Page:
Mathematical modelling of signal sensing and transduction: revisiting classical mechanisms
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Martins, Bruno Miguel Cardoso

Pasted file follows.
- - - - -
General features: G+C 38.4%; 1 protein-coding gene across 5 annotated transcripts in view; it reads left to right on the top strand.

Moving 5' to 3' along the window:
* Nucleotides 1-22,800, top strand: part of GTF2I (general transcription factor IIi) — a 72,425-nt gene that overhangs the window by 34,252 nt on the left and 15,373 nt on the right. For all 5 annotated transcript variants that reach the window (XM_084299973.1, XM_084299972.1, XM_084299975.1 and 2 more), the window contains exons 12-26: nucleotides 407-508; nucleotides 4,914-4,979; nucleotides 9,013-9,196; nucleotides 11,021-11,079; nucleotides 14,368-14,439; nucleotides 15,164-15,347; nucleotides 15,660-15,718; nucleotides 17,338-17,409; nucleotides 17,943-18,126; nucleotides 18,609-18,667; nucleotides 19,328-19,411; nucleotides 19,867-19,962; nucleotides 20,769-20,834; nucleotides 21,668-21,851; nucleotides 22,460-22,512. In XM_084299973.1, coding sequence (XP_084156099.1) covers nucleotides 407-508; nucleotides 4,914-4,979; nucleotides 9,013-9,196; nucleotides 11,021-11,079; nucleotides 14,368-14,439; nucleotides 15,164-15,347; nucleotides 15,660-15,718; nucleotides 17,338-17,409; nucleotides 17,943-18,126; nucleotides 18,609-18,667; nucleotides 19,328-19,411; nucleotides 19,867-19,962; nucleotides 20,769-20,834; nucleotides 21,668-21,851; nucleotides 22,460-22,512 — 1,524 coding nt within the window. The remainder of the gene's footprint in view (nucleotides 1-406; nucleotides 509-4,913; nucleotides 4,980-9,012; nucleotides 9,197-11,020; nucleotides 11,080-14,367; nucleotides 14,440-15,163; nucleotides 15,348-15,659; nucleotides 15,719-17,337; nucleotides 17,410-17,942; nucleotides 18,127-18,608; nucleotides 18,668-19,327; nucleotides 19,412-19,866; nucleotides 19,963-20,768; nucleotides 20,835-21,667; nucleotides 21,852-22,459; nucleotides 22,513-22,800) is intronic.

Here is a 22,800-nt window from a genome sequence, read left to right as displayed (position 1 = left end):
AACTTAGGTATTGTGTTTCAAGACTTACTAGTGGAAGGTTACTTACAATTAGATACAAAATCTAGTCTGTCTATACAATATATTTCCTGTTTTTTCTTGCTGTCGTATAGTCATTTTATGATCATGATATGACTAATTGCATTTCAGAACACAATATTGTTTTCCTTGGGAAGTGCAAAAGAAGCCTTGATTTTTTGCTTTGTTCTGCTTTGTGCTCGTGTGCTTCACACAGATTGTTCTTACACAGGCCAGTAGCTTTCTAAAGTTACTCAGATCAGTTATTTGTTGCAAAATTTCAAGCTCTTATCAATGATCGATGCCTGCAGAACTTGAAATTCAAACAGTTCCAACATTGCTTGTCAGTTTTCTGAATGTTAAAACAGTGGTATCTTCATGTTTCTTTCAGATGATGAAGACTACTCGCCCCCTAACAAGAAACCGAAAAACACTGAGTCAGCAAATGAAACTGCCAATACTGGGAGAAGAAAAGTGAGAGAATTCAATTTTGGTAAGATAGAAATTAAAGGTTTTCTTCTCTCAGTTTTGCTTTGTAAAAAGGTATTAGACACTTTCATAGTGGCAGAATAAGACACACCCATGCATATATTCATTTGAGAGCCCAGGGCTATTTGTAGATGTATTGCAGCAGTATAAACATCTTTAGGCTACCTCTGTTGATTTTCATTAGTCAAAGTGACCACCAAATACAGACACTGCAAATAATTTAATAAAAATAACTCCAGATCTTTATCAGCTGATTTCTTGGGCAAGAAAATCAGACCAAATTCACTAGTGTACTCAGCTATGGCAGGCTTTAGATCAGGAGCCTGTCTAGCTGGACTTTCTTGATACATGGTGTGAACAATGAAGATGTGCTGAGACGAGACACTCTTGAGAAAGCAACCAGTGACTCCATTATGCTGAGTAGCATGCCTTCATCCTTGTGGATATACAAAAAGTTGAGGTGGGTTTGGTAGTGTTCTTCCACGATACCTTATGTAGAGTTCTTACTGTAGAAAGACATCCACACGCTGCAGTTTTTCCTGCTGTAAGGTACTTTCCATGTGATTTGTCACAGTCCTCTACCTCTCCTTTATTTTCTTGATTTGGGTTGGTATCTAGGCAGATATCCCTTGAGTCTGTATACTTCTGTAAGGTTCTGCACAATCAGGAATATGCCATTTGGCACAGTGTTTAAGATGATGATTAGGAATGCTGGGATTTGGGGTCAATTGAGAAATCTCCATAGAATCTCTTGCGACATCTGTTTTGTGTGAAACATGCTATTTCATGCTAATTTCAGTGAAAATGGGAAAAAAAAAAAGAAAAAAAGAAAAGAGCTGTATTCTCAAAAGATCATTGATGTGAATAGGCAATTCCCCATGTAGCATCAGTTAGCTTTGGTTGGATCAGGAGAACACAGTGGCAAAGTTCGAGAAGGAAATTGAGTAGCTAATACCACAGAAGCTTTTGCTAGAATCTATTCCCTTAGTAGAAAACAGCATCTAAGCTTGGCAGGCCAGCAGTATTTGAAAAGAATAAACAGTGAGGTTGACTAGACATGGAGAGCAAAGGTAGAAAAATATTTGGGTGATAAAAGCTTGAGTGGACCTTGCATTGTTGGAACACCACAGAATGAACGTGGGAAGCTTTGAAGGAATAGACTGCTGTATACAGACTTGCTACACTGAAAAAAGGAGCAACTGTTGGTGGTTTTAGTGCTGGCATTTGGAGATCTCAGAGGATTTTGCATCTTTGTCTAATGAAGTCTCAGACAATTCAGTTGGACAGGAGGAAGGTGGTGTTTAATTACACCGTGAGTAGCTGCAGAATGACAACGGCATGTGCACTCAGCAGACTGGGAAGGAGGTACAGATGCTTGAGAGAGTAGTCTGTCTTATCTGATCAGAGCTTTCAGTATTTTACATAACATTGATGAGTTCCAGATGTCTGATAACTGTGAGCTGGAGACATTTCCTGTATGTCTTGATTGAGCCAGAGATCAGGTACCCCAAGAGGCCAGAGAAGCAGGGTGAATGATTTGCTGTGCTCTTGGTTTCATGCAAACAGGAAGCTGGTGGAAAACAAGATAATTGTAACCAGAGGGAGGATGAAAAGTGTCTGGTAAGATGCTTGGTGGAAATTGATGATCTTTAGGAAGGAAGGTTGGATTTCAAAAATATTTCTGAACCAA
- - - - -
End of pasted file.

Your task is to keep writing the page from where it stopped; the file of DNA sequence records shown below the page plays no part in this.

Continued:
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The ability of cells to react to changes in their environment is critical to their survival. Effective decision making strategies leading to the activation of specific intracellular pathways hinge on cells sensing and processing extracellular variation. We will only be able to understand and manipulate how cells make decisions if we understand the “design” of the mechanisms that enable them to make such decisions, in terms of how they function, and in terms of their limitations and architecture. In this thesis, using mathematical modelling, I revisited classical signal sensing and transduction mechanisms in light of recent developments in methodological approaches and data collection. I studied the sensing characteristics of one of the simplest of sensors, the allosteric sensor, to understand the limits and effectiveness of its “design”. Using the classical Monod-Wyman-Changeux model of allostery, I defined and evaluated six engineering-inspired characteristics as a function of the parameters and number of sensors. I found that specifying one characteristic strongly constrains others and I determined the trade-offs that follow from these constraints. I also calculated the probability distribution of the number of input molecules that maximizes information transfer and, as a consequence, the number of environmental states a given population of sensors can discriminate between. Next, I proposed a new general model of phosphorylation cycles that can account for experimental reports of ultrasensitivity occurring in regimes that are far away from Goldbeter and Koshland’s zero-order saturation, the classical ultrasensitivity-generating mechanism. The new model exhibits robust ultrasensitivity in “anti-zero-order” regimes. The degree of ultrasensitivity, its limits, and its dependence on the parameters of the system are analytically tractable. The model can, additionally, explain in an intuitive way some puzzling experimental observations. Finally, I addressed the problem of integrating different types of signals from multiple sources, and performed some preliminary exploration of how cells can “learn” to associate and dissociate correlated signals in non-evolutionary time-scales. This work provides insights into the function and robustness of signal sensing and transduction mechanisms and as such is applicable to both the study of endogenous systems and the design of synthetic ones.